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Britain and the Commonwealth: confronting the past - imagining the future

Murphy, P. (2011) Britain and the Commonwealth: confronting the past - imagining the future. Round Table: the Commonwealth Journal of Commonwealth International Affairs, 100 (414). pp. 267-283. ISSN 1474-029X

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To link to this item DOI: 10.1080/00358533.2011.574901


This is an extended version of Philip Murphy's inaugural lecture as director of the Institute of Commonwealth Studies, delivered on 23 February 2011. It traces the relationship of the UK with the wider Commonwealth over 40 years, paying particular attention to the rhetoric of governments and opposition parties from Wilson and Heath to Cameron. It examines the reasons for the Commonwealth being relegated to a peripheral role in British foreign policy, especially European preoccupations and the issues of Rhodesia and South Africa. It argues that the Commonwealth remains of considerable practical and enormous symbolic importance to the UK. The British government should engage with the Commonwealth more than it has done in the recent past and the Commonwealth should be both open to and critical of its imperial past.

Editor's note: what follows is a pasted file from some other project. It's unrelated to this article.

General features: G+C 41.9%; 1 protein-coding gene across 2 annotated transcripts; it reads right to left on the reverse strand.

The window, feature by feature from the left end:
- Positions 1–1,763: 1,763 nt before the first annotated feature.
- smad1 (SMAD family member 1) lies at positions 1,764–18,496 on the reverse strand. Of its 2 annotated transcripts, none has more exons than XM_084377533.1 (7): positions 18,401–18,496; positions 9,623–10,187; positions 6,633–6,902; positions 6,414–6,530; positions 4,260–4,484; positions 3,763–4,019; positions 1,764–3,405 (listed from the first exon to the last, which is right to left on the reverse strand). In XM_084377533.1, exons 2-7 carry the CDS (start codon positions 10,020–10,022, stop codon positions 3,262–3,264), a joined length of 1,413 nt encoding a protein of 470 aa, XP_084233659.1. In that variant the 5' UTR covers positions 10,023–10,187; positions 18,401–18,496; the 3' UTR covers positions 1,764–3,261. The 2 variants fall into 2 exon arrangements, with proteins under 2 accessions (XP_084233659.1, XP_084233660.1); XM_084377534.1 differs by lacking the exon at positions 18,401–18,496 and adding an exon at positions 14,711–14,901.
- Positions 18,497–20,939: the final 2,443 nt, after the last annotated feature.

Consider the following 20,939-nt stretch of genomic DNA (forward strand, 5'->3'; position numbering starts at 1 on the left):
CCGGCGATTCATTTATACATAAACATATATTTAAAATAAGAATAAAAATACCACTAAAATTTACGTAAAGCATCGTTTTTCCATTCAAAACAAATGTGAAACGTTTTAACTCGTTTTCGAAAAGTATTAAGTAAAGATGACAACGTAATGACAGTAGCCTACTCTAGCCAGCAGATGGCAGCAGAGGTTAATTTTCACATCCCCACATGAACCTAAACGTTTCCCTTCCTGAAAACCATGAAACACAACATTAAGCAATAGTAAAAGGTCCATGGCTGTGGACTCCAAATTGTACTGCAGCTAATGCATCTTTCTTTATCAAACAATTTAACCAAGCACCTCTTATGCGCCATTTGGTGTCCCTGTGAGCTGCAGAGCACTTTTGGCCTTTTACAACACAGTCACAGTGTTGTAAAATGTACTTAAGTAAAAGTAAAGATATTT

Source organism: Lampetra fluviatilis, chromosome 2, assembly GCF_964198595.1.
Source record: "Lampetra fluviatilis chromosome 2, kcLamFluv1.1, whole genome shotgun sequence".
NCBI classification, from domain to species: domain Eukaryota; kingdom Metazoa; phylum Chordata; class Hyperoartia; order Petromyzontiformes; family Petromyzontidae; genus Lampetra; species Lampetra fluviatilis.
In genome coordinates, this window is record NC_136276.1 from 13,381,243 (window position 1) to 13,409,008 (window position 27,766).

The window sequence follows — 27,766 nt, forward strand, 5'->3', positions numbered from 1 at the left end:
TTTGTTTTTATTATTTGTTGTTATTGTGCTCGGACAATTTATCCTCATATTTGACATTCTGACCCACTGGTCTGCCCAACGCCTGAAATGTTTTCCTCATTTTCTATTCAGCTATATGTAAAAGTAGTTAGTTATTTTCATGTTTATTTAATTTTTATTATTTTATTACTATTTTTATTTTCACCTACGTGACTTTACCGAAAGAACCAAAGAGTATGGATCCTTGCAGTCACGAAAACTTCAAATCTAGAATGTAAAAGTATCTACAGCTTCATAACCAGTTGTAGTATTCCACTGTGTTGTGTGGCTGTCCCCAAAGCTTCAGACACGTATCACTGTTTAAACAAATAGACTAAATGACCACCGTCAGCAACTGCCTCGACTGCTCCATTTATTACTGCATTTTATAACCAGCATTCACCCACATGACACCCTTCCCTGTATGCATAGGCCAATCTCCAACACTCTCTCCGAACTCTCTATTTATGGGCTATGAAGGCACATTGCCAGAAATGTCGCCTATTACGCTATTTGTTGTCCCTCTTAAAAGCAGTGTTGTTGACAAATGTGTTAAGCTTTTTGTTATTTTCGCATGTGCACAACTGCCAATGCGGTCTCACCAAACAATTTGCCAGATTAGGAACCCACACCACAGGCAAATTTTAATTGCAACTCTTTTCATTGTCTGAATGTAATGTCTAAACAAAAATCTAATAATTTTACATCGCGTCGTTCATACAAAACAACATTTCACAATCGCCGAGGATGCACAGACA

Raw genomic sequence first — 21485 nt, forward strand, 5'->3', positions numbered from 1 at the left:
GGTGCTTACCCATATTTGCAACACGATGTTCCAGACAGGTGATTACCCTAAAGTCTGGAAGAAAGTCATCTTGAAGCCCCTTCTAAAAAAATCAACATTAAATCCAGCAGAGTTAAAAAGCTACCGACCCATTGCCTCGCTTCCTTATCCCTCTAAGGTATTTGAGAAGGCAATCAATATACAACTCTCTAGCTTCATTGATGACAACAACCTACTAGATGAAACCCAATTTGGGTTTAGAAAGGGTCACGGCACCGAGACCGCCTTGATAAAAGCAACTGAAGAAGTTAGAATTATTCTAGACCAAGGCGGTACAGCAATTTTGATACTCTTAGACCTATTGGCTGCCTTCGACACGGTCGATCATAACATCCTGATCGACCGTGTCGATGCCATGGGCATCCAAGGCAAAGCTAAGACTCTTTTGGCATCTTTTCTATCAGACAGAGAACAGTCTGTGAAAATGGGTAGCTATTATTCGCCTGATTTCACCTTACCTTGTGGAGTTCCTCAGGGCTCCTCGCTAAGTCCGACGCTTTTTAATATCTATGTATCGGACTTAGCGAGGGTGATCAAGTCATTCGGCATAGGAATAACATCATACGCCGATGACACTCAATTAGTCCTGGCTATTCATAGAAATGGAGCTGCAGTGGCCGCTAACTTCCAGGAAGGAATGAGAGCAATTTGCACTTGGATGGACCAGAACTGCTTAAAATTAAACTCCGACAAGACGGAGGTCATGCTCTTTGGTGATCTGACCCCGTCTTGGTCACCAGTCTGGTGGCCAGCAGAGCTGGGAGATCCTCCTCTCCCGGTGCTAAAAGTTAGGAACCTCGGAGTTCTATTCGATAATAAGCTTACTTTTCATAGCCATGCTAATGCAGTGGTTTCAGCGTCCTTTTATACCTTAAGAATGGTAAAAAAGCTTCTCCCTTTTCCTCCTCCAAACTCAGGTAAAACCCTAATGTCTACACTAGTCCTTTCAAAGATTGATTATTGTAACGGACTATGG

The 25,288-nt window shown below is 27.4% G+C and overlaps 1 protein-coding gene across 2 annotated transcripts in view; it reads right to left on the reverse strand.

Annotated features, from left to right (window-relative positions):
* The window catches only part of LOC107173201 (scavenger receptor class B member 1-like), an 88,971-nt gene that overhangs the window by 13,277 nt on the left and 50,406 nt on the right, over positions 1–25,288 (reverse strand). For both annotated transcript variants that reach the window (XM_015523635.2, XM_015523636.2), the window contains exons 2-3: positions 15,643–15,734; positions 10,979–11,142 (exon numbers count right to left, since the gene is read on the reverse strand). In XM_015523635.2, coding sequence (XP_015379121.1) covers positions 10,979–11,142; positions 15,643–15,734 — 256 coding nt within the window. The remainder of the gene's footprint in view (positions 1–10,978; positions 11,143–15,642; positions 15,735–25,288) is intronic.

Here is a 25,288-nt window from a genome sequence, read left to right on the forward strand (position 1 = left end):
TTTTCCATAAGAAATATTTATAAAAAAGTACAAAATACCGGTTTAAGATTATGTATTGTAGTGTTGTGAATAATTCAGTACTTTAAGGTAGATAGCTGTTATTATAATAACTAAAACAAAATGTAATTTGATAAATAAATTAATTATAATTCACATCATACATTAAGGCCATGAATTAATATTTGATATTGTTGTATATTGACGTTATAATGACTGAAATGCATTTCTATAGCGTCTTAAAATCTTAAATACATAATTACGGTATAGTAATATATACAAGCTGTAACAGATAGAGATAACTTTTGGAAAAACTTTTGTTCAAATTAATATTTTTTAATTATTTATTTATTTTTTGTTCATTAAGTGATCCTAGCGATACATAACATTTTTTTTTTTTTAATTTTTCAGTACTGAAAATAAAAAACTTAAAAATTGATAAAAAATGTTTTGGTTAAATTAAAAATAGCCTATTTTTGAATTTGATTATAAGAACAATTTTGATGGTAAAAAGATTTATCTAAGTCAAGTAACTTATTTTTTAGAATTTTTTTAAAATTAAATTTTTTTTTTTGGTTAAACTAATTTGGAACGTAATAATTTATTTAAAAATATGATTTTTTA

Item Type:Article
Divisions:Arts, Humanities and Social Science > School of Humanities > History
ID Code:31511
Publisher:Taylor & Francis

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